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August 28, 2006


Zach K

Great article. As a native Sheboygan-ite I've driven that route many times.

It's certainly a little too far to commute, but if you lived in between the two (like the couple in the article)... who knows?

A couple initial reactions:

- A "regionalist" type of approach between the two cities as the described in the article (thinking of them as a region, and each focuses on its strengths to catalyze economic activity across the region) seems like such commonsense.

Why is it so difficult to actually make this happen?

- It's really telling to see the commuting patterns around the Milwaukee region. Clearly there's a lot of reverse commuting going on.

- Can you explain the communiting patterns in Racine County? You've got a lot of new commuting to the west (to where?) and to the east (to where?).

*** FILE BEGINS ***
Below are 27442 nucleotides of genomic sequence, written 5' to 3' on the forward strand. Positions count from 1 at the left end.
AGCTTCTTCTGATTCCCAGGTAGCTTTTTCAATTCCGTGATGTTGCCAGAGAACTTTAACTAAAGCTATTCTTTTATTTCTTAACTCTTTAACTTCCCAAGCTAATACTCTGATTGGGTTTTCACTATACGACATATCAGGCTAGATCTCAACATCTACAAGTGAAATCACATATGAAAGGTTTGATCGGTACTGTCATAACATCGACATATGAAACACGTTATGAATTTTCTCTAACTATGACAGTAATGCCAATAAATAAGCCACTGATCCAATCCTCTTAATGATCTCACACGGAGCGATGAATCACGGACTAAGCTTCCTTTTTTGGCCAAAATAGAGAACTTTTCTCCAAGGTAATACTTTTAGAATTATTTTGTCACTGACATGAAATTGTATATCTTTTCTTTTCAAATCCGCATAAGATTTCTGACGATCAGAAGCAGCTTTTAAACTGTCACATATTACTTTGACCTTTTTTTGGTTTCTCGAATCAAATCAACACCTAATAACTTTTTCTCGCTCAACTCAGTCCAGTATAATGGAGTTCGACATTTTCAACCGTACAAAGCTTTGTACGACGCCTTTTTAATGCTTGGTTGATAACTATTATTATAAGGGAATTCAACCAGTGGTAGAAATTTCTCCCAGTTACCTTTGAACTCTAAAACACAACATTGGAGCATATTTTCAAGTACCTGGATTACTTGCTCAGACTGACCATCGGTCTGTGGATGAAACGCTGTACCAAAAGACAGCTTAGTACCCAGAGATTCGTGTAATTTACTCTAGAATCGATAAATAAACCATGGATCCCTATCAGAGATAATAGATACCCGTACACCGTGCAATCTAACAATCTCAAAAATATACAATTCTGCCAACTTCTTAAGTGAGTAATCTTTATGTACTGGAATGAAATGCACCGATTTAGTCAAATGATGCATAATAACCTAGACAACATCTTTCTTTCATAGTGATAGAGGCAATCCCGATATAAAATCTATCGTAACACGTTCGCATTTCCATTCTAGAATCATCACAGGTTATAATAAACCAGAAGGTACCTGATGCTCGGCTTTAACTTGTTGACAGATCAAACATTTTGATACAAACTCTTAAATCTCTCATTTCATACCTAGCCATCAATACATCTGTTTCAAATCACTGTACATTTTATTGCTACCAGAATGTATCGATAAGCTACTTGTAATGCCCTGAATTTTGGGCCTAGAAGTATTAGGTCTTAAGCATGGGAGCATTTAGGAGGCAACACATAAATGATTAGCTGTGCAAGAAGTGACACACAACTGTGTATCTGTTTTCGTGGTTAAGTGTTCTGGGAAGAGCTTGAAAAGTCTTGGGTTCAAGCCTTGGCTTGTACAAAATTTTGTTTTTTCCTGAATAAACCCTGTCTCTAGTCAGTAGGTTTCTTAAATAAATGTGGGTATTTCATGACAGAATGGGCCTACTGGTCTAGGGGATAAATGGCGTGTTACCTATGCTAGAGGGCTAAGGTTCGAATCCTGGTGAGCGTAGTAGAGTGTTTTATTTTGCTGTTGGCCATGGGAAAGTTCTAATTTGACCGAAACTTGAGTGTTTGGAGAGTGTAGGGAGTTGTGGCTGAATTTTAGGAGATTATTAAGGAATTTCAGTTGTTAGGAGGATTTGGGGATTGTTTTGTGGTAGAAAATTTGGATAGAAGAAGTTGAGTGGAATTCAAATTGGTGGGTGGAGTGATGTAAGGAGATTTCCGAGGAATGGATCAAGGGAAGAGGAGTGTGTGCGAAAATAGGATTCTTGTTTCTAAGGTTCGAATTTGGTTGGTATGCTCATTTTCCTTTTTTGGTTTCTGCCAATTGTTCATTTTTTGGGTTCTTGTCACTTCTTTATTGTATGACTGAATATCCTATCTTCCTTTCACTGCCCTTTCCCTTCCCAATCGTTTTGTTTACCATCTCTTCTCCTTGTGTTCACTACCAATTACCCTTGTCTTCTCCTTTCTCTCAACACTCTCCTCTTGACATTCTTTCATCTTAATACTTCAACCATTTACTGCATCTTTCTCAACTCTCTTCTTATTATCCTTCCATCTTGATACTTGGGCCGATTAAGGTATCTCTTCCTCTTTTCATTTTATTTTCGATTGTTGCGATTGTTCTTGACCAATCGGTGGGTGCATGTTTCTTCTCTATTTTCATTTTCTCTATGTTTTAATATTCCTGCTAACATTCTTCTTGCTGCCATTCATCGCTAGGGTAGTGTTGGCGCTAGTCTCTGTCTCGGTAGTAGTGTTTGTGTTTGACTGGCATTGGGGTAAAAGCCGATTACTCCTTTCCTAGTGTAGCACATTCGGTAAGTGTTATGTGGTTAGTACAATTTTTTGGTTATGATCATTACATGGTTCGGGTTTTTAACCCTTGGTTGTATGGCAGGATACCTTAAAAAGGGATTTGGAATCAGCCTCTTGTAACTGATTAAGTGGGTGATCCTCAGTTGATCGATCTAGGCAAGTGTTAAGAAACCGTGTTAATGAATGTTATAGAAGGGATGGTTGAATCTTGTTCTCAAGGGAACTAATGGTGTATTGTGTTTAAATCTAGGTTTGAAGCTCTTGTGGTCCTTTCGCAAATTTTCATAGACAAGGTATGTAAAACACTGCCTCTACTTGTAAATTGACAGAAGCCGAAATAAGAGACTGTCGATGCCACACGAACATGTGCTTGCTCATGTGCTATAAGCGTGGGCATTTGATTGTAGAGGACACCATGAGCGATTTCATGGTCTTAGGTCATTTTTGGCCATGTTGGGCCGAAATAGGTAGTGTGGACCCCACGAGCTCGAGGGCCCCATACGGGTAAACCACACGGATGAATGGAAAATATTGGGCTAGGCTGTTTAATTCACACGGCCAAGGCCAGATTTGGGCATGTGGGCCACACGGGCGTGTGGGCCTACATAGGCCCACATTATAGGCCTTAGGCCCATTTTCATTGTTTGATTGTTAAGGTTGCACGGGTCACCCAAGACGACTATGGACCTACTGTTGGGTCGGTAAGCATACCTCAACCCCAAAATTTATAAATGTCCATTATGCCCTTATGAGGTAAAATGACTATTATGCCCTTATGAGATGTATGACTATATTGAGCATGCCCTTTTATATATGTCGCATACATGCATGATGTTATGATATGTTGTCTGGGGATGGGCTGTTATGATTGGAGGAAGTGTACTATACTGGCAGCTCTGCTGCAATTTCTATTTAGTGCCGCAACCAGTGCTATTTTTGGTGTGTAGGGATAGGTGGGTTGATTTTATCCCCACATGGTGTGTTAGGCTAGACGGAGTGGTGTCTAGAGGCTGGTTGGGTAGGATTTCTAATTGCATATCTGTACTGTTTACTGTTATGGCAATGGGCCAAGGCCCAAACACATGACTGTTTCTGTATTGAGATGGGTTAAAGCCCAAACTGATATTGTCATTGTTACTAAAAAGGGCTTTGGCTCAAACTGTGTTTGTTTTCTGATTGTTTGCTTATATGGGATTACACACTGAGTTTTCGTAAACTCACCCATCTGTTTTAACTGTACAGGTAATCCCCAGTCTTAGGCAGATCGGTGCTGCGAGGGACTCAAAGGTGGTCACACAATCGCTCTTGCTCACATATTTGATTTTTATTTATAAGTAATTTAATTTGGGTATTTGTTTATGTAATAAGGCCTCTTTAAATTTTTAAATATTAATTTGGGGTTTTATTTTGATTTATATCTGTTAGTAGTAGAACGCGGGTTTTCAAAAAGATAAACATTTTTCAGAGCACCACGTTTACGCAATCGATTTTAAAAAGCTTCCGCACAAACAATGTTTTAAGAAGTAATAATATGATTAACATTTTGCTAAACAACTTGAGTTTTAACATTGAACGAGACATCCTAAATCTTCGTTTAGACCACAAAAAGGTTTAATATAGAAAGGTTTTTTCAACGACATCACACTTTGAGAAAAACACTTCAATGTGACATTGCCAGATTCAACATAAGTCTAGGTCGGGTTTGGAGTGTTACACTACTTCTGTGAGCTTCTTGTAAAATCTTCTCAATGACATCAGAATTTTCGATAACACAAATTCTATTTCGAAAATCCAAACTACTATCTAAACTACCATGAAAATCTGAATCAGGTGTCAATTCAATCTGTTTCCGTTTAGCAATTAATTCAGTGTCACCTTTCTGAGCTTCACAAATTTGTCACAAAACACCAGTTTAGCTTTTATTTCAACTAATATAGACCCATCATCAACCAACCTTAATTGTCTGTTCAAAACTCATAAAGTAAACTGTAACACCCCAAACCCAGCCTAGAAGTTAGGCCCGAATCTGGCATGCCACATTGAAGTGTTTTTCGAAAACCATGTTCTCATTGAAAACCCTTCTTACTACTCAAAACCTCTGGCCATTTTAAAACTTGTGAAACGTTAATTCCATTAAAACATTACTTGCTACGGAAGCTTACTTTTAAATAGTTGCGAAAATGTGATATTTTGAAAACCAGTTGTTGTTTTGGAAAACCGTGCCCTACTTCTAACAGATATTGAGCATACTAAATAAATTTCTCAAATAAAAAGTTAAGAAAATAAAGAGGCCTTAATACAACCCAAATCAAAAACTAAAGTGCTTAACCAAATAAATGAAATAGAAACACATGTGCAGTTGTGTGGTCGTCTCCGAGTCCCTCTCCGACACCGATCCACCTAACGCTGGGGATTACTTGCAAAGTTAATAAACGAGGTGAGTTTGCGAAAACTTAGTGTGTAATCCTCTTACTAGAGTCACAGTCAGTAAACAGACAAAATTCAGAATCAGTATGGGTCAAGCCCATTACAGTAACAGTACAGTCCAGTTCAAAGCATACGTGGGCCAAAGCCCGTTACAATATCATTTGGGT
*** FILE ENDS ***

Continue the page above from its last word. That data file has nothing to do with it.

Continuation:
I don't know enough about Racine County to understand exactly what is going on there.

John Michlig

Regarding Racine: A few years back - before I really had any interest in sustainable development issues on a personal level, frankly - I worked as a consultant for the Racine County Economic Development Council. I had to learn quite a bit about the region and was surprised to note the disconnect in the Milwaukee-Milwaukee suburbs-Racine-Chicago corridor. The reliance on cars and highways is so great that the logical rail connection is nonexistent beyond the Milwaukee-to-Chicago Amtrak line (a great ride, but illogical for me as I live in a southern suburb and would have to drive north to the depot to come back south - - no depots down here!).

John Michlig

Correction - There is a new Amtrak depot near Mitchell International Airport which is certainly accessible from my neck of the suburbs. $21 one-way fare to Chicago, plus $5 per day parking at the airport.

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